Thursday, April 2, 2009

A plan to raise Guam's standard of living

Islands Business brings attention in this report to a very interesting bill by Guam Sen. Matt Rector (D), the Middle Class Job Creation Act of 2009.

It reports:

For every foreign worker hired, a Guam employer will have to pay US$40,000 in annual fee—a sharp increase from only US$1000 they now pay to the Department of Labor—once a controversial bill that purports to raise government revenue eliminates the H2 programme and gives middle class jobs that pay at least US$30 an hour to local residents, becomes law.
On the face of it, Rector's bill looks like a legislative overshot, designed only to make a rhetorical point.

But then again, maybe not.

The truth is I have to admire Rector for this and I think there's strong merit to it. It is an audacious and challenging move that will force opponents to defend a lower standard of living for Guam.

makes a point that can't be danced around:
Currently Guam's workers earn a third of what their brothers and sisters in Hawaii make when working for the same company, on the same federal contract. This is not fair and it robs our families and our economy of billions of federal dollars a year.
If Guam wages are only a third of the wages paid on Hawaii, then it calls into question prevailing wage issues. Guam is an island, an expensive place to live with a standard of living largely set by government pay rates. The government, federal and island, is the employer of choice. That's where many of the best paying jobs are. Lowering the standard of living for Guam Gov and federal employees is as good as lowering the standard of living of the island.

Business groups are going to hate Rector's bill, but let's put aside the wage issue and just look at the foreign labor aspect of it. By raising the fee, the bill creates a strong disincentive for hiring foreign workers. What is wrong with that?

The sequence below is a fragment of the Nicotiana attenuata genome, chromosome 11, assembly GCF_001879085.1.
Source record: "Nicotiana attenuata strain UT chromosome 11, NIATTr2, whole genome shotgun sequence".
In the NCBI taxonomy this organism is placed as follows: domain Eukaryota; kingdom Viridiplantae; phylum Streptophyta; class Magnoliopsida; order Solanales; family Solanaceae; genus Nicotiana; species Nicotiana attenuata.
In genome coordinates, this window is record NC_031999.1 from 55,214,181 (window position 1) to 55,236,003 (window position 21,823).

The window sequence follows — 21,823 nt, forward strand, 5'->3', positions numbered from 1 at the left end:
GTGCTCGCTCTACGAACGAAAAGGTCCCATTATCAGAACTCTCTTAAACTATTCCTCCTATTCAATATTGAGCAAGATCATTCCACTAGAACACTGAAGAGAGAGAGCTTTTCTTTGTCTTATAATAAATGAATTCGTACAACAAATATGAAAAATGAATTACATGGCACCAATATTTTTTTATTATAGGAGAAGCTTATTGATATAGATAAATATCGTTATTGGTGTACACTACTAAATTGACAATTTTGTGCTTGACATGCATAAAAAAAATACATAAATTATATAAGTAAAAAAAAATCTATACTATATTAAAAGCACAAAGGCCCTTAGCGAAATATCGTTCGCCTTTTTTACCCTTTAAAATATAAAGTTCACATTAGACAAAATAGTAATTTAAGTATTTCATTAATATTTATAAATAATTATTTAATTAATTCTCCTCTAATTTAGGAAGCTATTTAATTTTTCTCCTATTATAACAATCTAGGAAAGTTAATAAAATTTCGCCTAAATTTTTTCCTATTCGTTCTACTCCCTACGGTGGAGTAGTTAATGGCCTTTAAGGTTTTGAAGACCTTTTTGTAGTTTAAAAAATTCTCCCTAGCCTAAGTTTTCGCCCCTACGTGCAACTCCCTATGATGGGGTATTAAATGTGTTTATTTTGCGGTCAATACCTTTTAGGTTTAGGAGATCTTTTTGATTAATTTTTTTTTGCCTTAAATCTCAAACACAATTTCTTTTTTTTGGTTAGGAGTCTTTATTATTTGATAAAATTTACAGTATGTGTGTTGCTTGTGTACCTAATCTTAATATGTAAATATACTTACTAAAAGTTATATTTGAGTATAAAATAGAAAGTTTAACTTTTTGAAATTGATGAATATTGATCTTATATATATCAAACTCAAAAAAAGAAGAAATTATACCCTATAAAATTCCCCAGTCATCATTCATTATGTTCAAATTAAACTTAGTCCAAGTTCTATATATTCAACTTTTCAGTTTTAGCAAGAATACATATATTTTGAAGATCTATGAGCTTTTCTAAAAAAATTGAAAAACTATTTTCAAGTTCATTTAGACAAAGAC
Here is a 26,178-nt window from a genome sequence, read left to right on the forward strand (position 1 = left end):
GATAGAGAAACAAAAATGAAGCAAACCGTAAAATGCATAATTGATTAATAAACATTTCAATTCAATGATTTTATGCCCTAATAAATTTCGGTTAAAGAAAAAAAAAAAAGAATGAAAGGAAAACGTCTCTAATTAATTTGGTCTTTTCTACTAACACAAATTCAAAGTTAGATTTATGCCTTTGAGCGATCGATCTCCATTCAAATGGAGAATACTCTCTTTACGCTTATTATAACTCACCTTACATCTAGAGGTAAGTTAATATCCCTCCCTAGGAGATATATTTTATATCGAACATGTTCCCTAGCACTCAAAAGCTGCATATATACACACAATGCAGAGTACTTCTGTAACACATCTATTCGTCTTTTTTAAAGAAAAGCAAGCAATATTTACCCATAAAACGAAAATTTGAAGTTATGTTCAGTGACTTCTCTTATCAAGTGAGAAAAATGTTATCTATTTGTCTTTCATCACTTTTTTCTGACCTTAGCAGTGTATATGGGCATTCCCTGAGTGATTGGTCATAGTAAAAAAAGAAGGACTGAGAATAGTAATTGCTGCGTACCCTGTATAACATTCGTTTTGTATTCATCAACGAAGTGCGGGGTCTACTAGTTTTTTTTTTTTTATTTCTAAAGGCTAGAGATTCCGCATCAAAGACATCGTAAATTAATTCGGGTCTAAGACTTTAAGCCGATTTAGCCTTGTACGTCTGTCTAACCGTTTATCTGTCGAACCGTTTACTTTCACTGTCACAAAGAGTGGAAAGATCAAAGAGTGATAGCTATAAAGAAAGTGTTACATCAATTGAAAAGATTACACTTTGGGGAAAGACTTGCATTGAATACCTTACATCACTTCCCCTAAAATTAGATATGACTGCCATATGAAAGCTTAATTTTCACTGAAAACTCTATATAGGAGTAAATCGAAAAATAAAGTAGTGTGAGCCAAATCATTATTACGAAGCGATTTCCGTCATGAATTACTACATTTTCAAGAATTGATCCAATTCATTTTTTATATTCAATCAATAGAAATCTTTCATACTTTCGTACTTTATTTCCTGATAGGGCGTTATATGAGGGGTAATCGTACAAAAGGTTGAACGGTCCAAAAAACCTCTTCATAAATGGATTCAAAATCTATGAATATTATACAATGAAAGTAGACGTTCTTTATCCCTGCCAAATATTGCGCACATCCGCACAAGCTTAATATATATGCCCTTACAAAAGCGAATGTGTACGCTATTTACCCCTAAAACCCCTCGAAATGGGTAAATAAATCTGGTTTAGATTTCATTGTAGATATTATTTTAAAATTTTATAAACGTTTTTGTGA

There are many U.S. workers, citizens and permanent residents, who would jump at the chance to work and live on Guam to help with the military build-up. Why would foreign workers hold any special advantage unless the intent is to pay them less?

Rector argues:

By implementing a $40,000 per year fee for each H2 temporary worker, it will make it more profitable to hire local workers at wages comparable to that of their brothers and sisters doing exactly the same work in Hawaii or elsewhere in the Nation.
He's right, of course. Employers will hire local and if they can't find the people with the right skills, it will still be more cost effective to recruit and tap mainland labor markets to avoid the fee. And an influx of mainland residents may bring other dividends: new permanent residents with the skills that Guam needs to create a stable economic future.

Rector's proposal can't be dismissed. Guam can flood the island with a foreign workforce and pay them miserable wages, or it can try to stake out a progressive approach that also helps to raise the standard of living on the island as well as build a stronger future for itself.

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